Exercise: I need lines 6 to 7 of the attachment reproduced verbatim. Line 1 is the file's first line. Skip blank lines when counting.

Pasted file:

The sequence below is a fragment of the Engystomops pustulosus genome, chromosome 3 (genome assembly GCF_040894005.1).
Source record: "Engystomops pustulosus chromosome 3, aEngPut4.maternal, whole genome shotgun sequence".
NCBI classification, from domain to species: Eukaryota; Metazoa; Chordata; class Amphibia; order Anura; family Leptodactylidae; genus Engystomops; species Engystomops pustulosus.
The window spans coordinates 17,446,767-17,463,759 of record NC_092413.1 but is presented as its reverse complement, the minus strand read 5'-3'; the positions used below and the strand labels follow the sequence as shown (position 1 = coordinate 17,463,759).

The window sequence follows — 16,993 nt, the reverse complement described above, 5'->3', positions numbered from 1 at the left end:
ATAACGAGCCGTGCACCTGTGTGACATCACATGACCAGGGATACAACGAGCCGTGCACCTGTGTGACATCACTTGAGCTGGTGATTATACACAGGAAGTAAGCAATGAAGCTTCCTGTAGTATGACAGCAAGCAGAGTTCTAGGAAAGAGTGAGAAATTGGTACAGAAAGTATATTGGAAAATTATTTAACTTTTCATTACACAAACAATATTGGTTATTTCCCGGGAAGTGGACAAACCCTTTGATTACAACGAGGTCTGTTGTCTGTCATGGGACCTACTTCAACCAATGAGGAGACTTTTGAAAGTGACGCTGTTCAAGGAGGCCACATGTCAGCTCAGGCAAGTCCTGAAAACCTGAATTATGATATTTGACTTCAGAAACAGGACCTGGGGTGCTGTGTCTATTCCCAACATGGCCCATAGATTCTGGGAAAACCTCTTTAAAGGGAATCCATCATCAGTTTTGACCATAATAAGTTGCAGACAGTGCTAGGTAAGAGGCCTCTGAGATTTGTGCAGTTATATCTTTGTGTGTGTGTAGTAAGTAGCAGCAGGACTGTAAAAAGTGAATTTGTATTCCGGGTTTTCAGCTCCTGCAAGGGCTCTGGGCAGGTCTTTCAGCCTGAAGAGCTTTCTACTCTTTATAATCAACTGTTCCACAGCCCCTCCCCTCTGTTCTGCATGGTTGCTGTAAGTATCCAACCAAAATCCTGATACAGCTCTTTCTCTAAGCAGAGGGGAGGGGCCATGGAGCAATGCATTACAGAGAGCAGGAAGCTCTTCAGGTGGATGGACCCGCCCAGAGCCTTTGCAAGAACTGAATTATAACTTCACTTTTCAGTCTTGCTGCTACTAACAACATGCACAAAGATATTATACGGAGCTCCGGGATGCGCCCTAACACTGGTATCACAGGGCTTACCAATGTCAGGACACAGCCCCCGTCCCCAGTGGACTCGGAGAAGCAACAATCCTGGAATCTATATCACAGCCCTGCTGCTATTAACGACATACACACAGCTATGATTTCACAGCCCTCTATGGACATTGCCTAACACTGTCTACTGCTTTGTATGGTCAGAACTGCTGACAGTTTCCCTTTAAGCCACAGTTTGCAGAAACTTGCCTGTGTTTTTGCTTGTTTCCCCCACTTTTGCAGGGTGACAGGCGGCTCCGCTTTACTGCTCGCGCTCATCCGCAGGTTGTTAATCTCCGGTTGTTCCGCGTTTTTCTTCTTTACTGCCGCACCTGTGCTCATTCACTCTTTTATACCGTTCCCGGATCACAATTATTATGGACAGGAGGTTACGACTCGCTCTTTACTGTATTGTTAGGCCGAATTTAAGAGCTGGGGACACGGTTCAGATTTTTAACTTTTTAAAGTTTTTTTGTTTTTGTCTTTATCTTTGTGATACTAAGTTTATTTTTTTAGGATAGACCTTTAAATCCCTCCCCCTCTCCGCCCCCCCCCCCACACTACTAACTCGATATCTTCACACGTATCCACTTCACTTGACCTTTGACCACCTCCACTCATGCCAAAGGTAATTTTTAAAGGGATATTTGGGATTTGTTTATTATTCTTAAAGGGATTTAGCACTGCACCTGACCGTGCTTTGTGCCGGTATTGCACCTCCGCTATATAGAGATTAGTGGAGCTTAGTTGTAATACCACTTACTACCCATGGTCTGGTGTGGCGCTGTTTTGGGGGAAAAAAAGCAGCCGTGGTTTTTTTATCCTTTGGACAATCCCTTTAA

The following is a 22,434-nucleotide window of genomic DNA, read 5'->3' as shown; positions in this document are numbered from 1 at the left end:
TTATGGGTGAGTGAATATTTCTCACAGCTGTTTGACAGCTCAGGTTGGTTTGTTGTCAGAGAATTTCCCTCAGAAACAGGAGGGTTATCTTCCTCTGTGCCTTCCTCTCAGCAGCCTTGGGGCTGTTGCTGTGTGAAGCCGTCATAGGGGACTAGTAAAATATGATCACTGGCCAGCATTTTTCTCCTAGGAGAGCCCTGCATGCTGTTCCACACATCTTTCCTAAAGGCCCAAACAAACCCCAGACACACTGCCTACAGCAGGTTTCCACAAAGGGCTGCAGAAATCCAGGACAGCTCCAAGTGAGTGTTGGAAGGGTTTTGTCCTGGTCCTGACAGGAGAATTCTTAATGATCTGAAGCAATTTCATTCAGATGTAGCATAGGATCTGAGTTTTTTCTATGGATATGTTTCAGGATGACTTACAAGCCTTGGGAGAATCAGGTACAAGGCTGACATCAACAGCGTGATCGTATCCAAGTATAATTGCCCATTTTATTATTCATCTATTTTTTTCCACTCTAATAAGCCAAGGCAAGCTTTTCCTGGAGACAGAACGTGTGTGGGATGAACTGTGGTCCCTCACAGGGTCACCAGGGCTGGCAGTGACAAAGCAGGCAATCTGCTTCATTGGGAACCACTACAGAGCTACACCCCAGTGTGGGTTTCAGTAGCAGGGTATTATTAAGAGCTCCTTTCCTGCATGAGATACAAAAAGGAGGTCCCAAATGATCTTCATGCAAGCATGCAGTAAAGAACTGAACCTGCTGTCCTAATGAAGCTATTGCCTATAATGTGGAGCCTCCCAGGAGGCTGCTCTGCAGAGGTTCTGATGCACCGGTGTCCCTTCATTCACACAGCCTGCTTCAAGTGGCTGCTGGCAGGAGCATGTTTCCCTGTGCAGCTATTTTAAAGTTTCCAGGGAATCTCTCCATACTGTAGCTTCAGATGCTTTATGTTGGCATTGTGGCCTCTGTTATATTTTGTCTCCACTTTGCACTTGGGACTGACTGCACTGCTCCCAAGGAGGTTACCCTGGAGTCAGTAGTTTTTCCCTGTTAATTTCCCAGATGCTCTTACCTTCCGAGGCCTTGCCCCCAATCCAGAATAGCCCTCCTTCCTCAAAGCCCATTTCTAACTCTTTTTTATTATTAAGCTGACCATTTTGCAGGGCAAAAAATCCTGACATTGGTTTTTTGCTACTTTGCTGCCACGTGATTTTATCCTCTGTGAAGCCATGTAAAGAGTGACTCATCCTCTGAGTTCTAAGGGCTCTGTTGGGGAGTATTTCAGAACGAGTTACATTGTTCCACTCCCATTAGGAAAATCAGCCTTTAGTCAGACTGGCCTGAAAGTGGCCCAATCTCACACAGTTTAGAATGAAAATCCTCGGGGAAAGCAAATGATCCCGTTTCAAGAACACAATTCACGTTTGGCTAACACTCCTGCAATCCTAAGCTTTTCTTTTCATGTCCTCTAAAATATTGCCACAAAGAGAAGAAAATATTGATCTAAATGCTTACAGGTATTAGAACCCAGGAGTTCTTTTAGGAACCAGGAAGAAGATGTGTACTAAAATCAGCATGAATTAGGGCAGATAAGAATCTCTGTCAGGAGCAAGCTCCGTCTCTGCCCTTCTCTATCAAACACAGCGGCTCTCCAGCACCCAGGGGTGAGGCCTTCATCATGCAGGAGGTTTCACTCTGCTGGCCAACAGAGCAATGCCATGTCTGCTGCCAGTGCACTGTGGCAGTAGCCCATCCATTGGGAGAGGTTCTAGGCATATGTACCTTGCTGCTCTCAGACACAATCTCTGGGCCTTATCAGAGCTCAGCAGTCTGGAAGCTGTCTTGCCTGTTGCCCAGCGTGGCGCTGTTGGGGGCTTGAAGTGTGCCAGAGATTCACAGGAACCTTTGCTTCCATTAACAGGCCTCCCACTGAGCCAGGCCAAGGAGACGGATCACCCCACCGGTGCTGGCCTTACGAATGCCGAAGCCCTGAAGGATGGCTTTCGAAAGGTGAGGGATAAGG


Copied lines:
ATAACGAGCCGTGCACCTGTGTGACATCACATGACCAGGGATACAACGAGCCGTGCACCTGTGTGACATCACTTGAGCTGGTGATTATACACAGGAAGTAAGCAATGAAGCTTCCTGTAGTATGACAGCAAGCAGAGTTCTAGGAAAGAGTGAGAAATTGGTACAGAAAGTATATTGGAAAATTATTTAACTTTTCATTACACAAACAATATTGGTTATTTCCCGGGAAGTGGACAAACCCTTTGATTACAACGAGGTCTGTTGTCTGTCATGGGACCTACTTCAACCAATGAGGAGACTTTTGAAAGTGACGCTGTTCAAGGAGGCCACATGTCAGCTCAGGCAAGTCCTGAAAACCTGAATTATGATATTTGACTTCAGAAACAGGACCTGGGGTGCTGTGTCTATTCCCAACATGGCCCATAGATTCTGGGAAAACCTCTTTAAAGGGAATCCATCATCAGTTTTGACCATAATAAGTTGCAGACAGTGCTAGGTAAGAGGCCTCTGAGATTTGTGCAGTTATATCTTTGTGTGTGTGTAGTAAGTAGCAGCAGGACTGTAAAAAGTGAATTTGTATTCCGGGTTTTCAGCTCCTGCAAGGGCTCTGGGCAGGTCTTTCAGCCTGAAGAGCTTTCTACTCTTTATAATCAACTGTTCCACAGCCCCTCCCCTCTGTTCTGCATGGTTGCTGTAAGTATCCAACCAAAATCCTGATACAGCTCTTTCTCTAAGCAGAGGGGAGGGGCCATGGAGCAATGCATTACAGAGAGCAGGAAGCTCTTCAGGTGGATGGACCCGCCCAGAGCCTTTGCAAGAACTGAATTATAACTTCACTTTTCAGTCTTGCTGCTACTAACAACATGCACAAAGATATTATACGGAGCTCCGGGATGCGCCCTAACACTGGTATCACAGGGCTTACCAATGTCAGGACACAGCCCCCGTCCCCAGTGGACTCGGAGAAGCAACAATCCTGGAATCTATATCACAGCCCTGCTGCTATTAACGACATACACACAGCTATGATTTCACAGCCCTCTATGGACATTGCCTAACACTGTCTACTGCTTTGTATGGTCAGAACTGCTGACAGTTTCCCTTTAAGCCACAGTTTGCAGAAACTTGCCTGTGTTTTTGCTTGTTTCCCCCACTTTTGCAGGGTGACAGGCGGCTCCGCTTTACTGCTCGCGCTCATCCGCAGGTTGTTAATCTCCGGTTGTTCCGCGTTTTTCTTCTTTACTGCCGCACCTGTGCTCATTCACTCTTTTATACCGTTCCCGGATCACAATTATTATGGACAGGAGGTTACGACTCGCTCTTTACTGTATTGTTAGGCCGAATTTAAGAGCTGGGGACACGGTTCAGATTTTTAACTTTTTAAAGTTTTTTTGTTTTTGTCTTTATCTTTGTGATACTAAGTTTATTTTTTTAGGATAGACCTTTAAATCCCTCCCCCTCTCCGCCCCCCCCCCCACACTACTAACTCGATATCTTCACACGTATCCACTTCACTTGACCTTTGACCACCTCCACTCATGCCAAAGGTAATTTTTAAAGGGATATTTGGGATTTGTTTATTATTCTTAAAGGGATTTAGCACTGCACCTGACCGTGCTTTGTGCCGGTATTGCACCTCCGCTATATAGAGATTAGTGGAGCTTAGTTGTAATACCACTTACTACCCATGGTCTGGTGTGGCGCTGTTTTGGGGGAAAAAAAGCAGCCGTGGTTTTTTTATCCTTTGGACAATCCCTTTAA

The following is a 22,434-nucleotide window of genomic DNA, read 5'->3' as shown; positions in this document are numbered from 1 at the left end: